Since the North Carolina Tar Heels are facing the Duke Blue Devils in Durham, North Carolina, it is only fitting to discuss the progress of a former “dukie” in Austin Rivers. Rivers was phenomenal in his first game against North Carolina last season. He hit the game-winning three-pointer over current Cleveland Cavalier center, Tyler Zeller. Led by Rivers’ 29 points and 5 rebounds, Duke won the game 85-84.
After this performance, Rivers was viewed as a sharp-shooting assassin with “cold water in his veins.” However, this has not carried over to this first year as an NBA player.
The New Orleans Hornets drafted Rivers as the No. 10 overall pick.
Don’t get me wrong. Rivers is an extraordinary talent. However, in retrospect, New Orleans wasted a pick on Rivers in my opinion.
Some people may think that it was okay to take a chance with the No. 10 pick since New Orleans also had the No. 1 overall pick, which most people assumed was a “sure thing” in Anthony Davis. Whenever you are building your franchise, it is wise to make well-educated draft picks. Rivers has background of having a father who is also an NBA coach helped him a great deal. If Boston Celtics‘ head coach, Doc Rivers, was not his father, then he would not have been drafted as high as he was.
Think about it. Rivers is averaging six points, 2.2 rebounds and 1.8 assists as the second shooting guard on New Orleans’ depth chart. Evan Fournier is averaging 3.5 point, 0.7 rebounds and 0.5 assists as the third shooting guard on the depth chart for the Denver Nuggets. Doron Lamb is performing similarly, averaging 3.4 points, 0.9 assists and 0.7 rebounds.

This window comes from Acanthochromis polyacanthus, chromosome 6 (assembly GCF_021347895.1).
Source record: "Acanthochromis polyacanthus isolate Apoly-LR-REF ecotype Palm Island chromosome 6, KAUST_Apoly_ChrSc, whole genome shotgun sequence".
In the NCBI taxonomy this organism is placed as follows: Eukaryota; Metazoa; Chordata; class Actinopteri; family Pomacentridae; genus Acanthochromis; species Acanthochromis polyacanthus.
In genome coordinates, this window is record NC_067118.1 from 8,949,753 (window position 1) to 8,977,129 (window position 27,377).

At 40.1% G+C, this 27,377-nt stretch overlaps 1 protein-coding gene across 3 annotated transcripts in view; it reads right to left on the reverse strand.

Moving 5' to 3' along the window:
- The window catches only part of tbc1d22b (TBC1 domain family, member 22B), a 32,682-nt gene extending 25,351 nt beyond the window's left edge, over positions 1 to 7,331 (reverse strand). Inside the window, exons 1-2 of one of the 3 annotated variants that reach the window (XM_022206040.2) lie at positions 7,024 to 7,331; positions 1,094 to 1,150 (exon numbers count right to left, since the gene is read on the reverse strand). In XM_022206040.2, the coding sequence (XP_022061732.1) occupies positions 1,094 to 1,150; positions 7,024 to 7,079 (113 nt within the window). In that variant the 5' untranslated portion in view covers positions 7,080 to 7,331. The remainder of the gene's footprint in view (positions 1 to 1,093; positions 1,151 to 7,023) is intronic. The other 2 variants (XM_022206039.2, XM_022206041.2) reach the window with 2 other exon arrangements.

The individual statistics are one thing, but the player efficiency rating (PER) gives you a better idea of how good a player really is. The PER measures a player’s per-minute performance. Rivers’ PER is 5.25. Fournier’s PER is 7.52. Lamb’s PER is 3.21. Based on these findings, Fournier would have been a better draft pick than Rivers.
Rivers would have fared better by returning to Duke for his sophomore season, so that he could get stronger and bigger. It would have behooved New Orleans to possibly take a shot at Fournier or someone like St. John’s Maurice “Mo” Harkless, who is the starting small forward for the Orlando Magic who is averaging 4.8 points, 0.6 assists and 3.8 rebounds per game with a PER of 11.92.